David Cameron accused of using Ofcom ruling to quash leaders’ TV debates

PM insists Bennett must be included  but regulator says Greens are still not ‘major party’

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David Cameron has been accused of using an Ofcom ruling as cover for an attempt to torpedo televised leaders’ debates in the run-up to the general election in May.

The row blew up after the media regulator ruled that the Green Party did not have enough support across the country to be treated by broadcasters as a “major party” during the campaign.

However, it said it believed that Ukip, which topped the poll in last year’s Euro-elections and won two parliamentary by-elections, should be added to the major party list entitling it to the same airtime as the Conservatives, Labour and Liberal Democrats.

Although the issues are not formally linked, Ofcom’s decision will undermine the Green Party’s demands to be included in any televised leaders’ debates.

The broadcasters’ current proposals only involve the Conservatives, Labour, the Lib Dems and Ukip.

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David Cameron, Nick Clegg, and then Prime Minister, Gordon Brown, participating in the final of three live televised debates before the General Election in 2010 (AFP)

Mr Cameron repeated last night his opposition to the debates being staged without the Greens, which Labour and the Lib Dems claim is a ruse for scuppering them altogether.

The Prime Minister told ITV News: “I don’t think the current proposal will work. You can’t have one minor party without having another minor party, and I think that’s only logical and fair.”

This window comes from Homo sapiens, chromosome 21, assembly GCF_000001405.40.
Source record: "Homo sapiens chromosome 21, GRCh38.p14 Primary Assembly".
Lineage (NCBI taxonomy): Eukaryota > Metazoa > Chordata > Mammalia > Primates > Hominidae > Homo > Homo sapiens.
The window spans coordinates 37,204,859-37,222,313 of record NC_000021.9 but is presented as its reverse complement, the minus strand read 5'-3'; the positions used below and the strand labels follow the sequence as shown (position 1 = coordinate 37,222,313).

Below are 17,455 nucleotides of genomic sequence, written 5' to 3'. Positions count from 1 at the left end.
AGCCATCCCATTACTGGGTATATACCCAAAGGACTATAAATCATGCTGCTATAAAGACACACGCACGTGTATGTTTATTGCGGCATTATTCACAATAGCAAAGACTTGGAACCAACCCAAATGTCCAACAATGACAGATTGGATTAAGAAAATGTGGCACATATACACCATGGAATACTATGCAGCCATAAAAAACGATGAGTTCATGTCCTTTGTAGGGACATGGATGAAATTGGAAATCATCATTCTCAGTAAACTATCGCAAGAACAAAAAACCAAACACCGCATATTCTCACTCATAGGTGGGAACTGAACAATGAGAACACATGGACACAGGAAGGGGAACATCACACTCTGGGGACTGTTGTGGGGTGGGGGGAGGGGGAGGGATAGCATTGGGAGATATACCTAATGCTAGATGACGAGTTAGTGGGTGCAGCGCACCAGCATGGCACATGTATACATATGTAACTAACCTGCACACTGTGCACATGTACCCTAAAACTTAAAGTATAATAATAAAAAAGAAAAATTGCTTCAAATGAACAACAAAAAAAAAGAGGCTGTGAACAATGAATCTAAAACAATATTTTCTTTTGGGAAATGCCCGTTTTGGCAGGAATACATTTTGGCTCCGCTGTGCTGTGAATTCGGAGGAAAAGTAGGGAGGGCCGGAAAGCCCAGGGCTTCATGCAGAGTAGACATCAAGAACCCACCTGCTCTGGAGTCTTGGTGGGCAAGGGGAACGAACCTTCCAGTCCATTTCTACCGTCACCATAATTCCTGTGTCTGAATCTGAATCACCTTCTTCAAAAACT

Ed Miliband, the Labour leader, responded: “The Prime Minister should be able to stand on his record and stop running scared.”

A Labour source added: “David Cameron is fooling no one but is making a fool of himself.”

The Deputy Prime Minister, Nick Clegg, tweeted: “Come on David Cameron, the broadcasters have invited us, the public expect it, just say yes and stop making excuses.”

The Ofcom interim ruling means that Nigel Farage’s party will now be afforded the same treatment by broadcasters in England and Wales as the main Westminster parties in the run-up to 7 May.

 

Qualifying for “major party” status would increase the number of party political broadcasts the Greens could make as well as guaranteeing coverage in television and radio bulletins.

Ofcom’s initial ruling was that the party, including the Scottish Greens, had not “secured sufficient support in previous elections and current opinion polls” to be included. Its decision will now go out to consultation.

 

The Green Party leader in England and Wales, Natalie Bennett, said the “deeply disappointing” draft ruling risked damaging British democracy.

“The media regulator has failed to grasp the fast-moving, fluid state of British politics today, and the fact that voters are seeking out the choice of real change,” she said.

“Ofcom should not be making that option harder to find, but ensuring voters have the chance to hear and judge the full range of political options today.”

The BBC, ITV and Sky News have proposed three debates – one between David Cameron and Ed Miliband; one in which they are joined by Nick Clegg; and a four-way debate including the Ukip leader, Nigel Farage.

The Green Party has reacted furiously to Ms Bennett’s potential exclusion and has gathered more than 275,000 signatures in a petition backing its case.

The party, which is defending one parliamentary seat and aiming to win two more, is averaging around 7 per cent in the polls. Some recent surveys put it ahead of the Lib Dems in support.

The Greens have called for an urgent meeting with the regulator and the party also said it would take legal advice over the ruling.

Caroline Lucas, the Green MP for Brighton Pavilion, said: “Not only is this grossly unfair, but it denies the public the opportunity to hear from a fresh voice.”

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